Nowadays, having digital skills is essential to develop in the labor and social world. In this sense, Spain has managed to position itself in the top 6 countries with more digital skills in Europe, according to a recent report. In fact, 64% of the Spanish population has at least basic digital skills, thus exceeding the European average. In this article, we will explore the current state of digital skills in Spain, find out the details!
What are digital competencies?
According to the European Commission, digital skills involve the critical, responsible and safe use of, and interaction with, digital technologies for learning, working and participating in society.
These competencies arise from the combination of knowledge, technical skills and attitudes, such as the ability to search, select and evaluate information sources on the Internet. Also, the use of devices such as computers, cell phones and tablets, and responsibility in the use of digital technologies.
In recent years, numerous frameworks, research and studies have been developed to identify the skills needed for different population groups, such as teachers, civil servants and young people.
In this regard, the European Union’s Coalition for Jobs and Digital Skills has identified four pillars of action for the development of these skills:
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What is the status of basic digital skills in Spain?
The first of a series of publications of the Digital Agenda Spain 2026, focused on Digital Skills, has been published by the National Observatory of Technology and Society (ONTSI).
According to the report:
- Spain exceeds the European average in terms of digital skills, with 64% of the population having at least basic skills, placing it in sixth place, surpassing countries such as France (62%), Germany (49%) and Italy (46%). The goal is for 80% of the citizenry to acquire these skills, and half of them are women.
- The Ministry of Education and Vocational Training has published the “Sistema Estatal de Indicadores de la Educación (SEIE)”, which gathers the main data of the Spanish education system.
- Among the data highlighted is that 84.8% of Spanish young people between 16 and 24 years of age possess basic digital skills in 2021, which represents an increase of 14% compared to the European average of 71%.
- Melilla, Madrid and the Valencian Community are the autonomous communities with the highest percentages of population with basic or advanced digital skills, with 73%, 72% and 68.2% respectively.
This means that Spain is in an outstanding position within the European Union in terms of the development of the digital skills of its citizens, exceeding the average in this area.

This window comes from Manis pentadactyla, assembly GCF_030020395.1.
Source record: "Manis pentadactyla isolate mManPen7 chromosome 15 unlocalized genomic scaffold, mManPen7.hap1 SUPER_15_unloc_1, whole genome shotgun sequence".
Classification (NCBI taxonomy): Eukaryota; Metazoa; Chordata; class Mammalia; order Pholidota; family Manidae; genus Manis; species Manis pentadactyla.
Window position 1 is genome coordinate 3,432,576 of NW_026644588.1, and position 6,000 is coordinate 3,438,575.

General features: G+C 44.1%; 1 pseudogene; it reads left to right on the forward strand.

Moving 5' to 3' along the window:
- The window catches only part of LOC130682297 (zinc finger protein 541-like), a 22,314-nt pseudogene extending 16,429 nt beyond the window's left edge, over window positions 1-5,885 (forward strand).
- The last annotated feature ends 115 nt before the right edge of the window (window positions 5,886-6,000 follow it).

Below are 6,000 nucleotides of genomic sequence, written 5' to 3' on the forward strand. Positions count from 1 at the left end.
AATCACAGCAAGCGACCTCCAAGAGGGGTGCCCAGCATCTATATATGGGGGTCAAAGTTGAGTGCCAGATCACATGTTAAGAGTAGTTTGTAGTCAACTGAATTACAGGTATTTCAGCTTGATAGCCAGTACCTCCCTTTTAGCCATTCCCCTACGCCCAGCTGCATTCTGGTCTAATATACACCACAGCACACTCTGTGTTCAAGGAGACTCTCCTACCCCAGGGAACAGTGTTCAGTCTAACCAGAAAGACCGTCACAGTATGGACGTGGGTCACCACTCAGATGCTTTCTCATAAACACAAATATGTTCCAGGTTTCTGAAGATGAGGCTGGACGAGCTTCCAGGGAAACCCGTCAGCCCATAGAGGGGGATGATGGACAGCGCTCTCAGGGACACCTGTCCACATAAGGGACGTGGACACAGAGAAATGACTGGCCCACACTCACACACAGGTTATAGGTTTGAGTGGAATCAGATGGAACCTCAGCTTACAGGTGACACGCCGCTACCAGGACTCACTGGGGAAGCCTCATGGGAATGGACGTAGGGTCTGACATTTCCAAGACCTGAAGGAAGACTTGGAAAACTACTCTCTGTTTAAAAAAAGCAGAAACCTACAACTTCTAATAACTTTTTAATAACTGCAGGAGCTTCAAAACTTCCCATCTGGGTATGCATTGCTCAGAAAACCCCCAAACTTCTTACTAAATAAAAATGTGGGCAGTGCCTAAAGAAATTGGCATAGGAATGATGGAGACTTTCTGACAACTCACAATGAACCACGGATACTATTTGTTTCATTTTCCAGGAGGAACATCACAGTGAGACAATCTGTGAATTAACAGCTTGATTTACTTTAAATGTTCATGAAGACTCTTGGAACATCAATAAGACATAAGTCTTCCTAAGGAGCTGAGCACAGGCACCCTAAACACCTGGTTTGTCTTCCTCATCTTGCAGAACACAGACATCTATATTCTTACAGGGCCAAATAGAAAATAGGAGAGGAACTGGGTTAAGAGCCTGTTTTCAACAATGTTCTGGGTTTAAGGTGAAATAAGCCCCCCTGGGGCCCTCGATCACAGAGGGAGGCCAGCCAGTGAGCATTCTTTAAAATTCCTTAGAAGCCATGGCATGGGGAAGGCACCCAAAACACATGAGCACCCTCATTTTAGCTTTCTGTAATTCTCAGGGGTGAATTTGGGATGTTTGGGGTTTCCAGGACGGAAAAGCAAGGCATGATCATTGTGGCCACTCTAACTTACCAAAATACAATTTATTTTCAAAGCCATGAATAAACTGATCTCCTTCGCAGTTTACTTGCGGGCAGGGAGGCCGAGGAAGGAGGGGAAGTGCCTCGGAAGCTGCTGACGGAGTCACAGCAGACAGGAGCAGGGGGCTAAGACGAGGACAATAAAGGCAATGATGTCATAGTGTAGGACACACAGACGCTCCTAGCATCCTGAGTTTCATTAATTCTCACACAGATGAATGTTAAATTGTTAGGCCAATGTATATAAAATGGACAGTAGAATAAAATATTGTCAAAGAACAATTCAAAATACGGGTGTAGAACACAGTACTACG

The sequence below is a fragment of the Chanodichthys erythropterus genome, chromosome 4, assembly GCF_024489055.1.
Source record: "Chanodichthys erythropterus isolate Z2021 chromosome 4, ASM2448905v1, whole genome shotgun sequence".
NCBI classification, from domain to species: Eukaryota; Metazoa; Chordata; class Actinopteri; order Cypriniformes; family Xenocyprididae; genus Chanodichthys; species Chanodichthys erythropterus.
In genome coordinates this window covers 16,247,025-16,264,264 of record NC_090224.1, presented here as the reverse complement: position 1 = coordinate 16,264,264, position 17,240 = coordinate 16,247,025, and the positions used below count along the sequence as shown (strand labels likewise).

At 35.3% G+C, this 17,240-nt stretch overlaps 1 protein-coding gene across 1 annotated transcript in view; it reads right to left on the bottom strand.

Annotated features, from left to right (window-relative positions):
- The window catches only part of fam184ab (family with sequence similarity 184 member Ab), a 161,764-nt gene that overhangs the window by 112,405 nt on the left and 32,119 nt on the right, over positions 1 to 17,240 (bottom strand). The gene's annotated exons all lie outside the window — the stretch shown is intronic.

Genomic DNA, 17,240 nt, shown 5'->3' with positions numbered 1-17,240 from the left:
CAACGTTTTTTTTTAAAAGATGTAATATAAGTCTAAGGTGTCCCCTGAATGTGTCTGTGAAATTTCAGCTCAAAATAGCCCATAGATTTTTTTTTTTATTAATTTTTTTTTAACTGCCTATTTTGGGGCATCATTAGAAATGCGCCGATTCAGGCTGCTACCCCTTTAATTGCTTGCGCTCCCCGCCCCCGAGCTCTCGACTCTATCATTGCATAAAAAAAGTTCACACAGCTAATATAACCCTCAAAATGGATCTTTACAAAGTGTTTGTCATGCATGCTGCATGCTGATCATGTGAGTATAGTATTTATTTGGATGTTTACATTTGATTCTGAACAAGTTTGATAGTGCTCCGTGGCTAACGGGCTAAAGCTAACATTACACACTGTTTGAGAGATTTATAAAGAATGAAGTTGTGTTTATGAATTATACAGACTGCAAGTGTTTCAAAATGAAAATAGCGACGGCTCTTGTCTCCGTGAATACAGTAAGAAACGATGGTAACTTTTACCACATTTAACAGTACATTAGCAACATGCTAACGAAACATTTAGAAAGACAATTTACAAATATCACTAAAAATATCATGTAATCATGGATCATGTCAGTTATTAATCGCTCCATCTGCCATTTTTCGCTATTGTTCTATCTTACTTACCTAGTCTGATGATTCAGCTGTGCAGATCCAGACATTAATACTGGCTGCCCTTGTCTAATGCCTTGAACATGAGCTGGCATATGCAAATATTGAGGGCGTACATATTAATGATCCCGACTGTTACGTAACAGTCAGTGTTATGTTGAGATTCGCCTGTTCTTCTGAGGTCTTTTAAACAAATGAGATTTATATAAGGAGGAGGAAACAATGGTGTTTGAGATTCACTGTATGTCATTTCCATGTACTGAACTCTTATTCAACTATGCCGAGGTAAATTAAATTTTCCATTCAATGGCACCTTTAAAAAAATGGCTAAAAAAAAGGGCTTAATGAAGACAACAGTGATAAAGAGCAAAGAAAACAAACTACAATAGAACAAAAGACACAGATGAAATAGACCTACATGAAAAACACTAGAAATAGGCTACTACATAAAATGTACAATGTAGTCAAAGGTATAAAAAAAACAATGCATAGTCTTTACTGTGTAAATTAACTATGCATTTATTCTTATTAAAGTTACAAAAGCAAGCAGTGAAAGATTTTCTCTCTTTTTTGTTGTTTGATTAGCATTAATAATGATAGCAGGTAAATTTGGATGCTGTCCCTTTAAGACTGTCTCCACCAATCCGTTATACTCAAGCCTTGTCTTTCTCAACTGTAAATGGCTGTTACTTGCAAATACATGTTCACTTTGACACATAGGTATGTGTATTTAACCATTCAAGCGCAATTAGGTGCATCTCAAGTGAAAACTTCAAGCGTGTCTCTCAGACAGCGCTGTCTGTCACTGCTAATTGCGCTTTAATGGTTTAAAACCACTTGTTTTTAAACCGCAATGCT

Gaps by age
According to the study, there has been significant progress in Spain in terms of the gender digital divide, with a difference of only three percentage points between men and women.
Sixty-three percent of women have basic or higher global digital skills, while for men the figure is 66%. These results place Spain in sixth place in the European Union ranking in terms of gender equality in the digital sphere.
However, as in the rest of the European Union, the largest digital skills gaps occur according to age, with a 58-point disadvantage between the older and younger population. Occupation is the second factor with the largest gap, with a 49-point difference between the non-working population and students.
It is important to note that more than 50% of the unemployed have basic or advanced digital skills.
It is concluded that it is essential to ensure equitable access to the acquisition of digital skills in all sectors of the population, in order to reduce existing inequalities in the ability to meet the challenges and advantages offered by the digital economy.
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How is the level of basic digital skills measured?
The level of basic digital capabilities is measured through different studies and surveys that assess the degree of knowledge and skills of people in the use of digital technologies and is divided into the following specific dimensions:
- Information and data literacy.
- Communication and collaboration.
- Creation of digital content.
- Troubleshooting and safety.
The level of digital competence of a person is established according to the number of tasks he/she can perform satisfactorily in each dimension. This assessment ranges from “not assessable” to “above basic”. Consequently, the more tasks that can be performed satisfactorily, the higher the level of digital competence.
In order to achieve the objectives set, the implementation of the National Digital Skills Plan, which is part of the Digital Spain strategy for the period 2021-2024 and which has a total investment of 3,593 million euros, began.
It seeks to close the digital divide and to further promote digital skills in society, employment, digital technology professionals and education.
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Spain is in a leading position in terms of digital skills, and is making great progress in reducing the gender gap in this area. However, there is still a long way to go to reach the target of 80% of the population with digital skills by 2030.
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